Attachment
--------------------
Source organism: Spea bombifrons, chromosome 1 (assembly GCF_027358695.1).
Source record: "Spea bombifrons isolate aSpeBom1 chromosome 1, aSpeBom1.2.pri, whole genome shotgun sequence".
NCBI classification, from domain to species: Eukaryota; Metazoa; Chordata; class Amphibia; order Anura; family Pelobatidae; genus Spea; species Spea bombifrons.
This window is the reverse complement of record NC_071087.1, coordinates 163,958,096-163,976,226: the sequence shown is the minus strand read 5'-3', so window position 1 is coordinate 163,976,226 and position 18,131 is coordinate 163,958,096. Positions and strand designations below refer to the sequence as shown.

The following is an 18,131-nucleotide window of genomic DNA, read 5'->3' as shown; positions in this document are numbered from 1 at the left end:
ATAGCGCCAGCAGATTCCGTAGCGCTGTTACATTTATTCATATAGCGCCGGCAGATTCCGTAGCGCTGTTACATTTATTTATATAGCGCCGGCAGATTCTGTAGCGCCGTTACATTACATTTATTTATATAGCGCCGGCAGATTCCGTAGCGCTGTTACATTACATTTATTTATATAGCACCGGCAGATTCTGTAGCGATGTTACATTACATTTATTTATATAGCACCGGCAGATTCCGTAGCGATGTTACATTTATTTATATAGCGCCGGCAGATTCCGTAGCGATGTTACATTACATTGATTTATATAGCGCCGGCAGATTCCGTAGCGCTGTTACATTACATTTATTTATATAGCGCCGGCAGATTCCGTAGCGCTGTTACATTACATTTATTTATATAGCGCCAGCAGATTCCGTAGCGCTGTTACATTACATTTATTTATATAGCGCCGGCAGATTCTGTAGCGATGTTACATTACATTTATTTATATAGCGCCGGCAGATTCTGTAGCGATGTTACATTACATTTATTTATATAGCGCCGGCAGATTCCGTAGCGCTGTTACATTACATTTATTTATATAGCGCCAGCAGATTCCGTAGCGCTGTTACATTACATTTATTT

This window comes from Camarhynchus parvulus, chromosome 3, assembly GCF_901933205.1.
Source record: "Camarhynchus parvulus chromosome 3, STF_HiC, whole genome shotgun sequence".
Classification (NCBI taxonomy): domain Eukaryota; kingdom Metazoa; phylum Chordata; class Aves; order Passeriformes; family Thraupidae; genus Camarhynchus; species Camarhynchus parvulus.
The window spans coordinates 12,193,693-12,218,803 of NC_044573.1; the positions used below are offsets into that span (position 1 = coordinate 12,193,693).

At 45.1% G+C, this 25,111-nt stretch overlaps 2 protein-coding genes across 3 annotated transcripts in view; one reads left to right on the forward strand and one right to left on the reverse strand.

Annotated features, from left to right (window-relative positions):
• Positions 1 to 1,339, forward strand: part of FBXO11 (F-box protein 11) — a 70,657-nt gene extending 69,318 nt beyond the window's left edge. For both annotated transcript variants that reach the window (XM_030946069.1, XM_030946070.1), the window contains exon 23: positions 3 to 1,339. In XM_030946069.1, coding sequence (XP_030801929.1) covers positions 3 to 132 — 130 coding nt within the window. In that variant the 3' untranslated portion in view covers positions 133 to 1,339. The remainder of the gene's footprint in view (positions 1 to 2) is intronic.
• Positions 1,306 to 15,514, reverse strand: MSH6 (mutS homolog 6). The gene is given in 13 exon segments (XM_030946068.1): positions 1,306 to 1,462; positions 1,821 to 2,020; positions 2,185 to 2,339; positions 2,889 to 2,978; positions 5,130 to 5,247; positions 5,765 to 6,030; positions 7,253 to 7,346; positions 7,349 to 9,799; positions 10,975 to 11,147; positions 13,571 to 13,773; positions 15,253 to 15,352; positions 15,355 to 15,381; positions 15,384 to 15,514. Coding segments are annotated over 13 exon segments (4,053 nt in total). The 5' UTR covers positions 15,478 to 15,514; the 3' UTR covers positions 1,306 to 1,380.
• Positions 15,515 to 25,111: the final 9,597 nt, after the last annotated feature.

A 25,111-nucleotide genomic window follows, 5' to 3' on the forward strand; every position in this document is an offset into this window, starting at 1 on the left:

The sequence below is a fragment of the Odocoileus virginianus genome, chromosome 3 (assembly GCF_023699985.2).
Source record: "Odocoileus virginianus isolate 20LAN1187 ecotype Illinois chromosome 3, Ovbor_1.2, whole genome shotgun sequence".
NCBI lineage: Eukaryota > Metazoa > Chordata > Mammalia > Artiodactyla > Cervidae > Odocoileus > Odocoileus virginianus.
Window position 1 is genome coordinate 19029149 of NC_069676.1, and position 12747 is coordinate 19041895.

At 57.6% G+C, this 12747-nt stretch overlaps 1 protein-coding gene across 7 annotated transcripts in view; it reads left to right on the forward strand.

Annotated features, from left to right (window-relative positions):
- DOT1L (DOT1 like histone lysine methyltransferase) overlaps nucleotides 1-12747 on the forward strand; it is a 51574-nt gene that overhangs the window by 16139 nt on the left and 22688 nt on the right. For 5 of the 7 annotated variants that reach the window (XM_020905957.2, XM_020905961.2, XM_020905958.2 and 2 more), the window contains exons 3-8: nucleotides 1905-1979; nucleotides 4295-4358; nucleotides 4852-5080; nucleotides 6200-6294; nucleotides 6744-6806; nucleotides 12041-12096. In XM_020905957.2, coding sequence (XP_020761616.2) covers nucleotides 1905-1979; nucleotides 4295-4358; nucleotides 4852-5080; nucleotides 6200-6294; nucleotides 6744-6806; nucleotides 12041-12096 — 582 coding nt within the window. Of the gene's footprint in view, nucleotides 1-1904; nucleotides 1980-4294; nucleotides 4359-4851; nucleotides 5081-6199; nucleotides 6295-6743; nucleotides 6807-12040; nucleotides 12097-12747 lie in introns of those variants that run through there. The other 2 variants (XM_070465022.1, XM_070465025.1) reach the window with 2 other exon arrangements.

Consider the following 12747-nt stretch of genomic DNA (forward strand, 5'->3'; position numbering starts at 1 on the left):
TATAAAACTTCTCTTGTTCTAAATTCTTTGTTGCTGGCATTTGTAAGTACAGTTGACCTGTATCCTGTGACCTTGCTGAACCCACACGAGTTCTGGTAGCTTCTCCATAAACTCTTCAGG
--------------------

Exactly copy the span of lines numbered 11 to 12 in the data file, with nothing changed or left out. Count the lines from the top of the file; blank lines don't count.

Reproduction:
At 45.1% G+C, this 25,111-nt stretch overlaps 2 protein-coding genes across 3 annotated transcripts in view; one reads left to right on the forward strand and one right to left on the reverse strand.

Annotated features, from left to right (window-relative positions):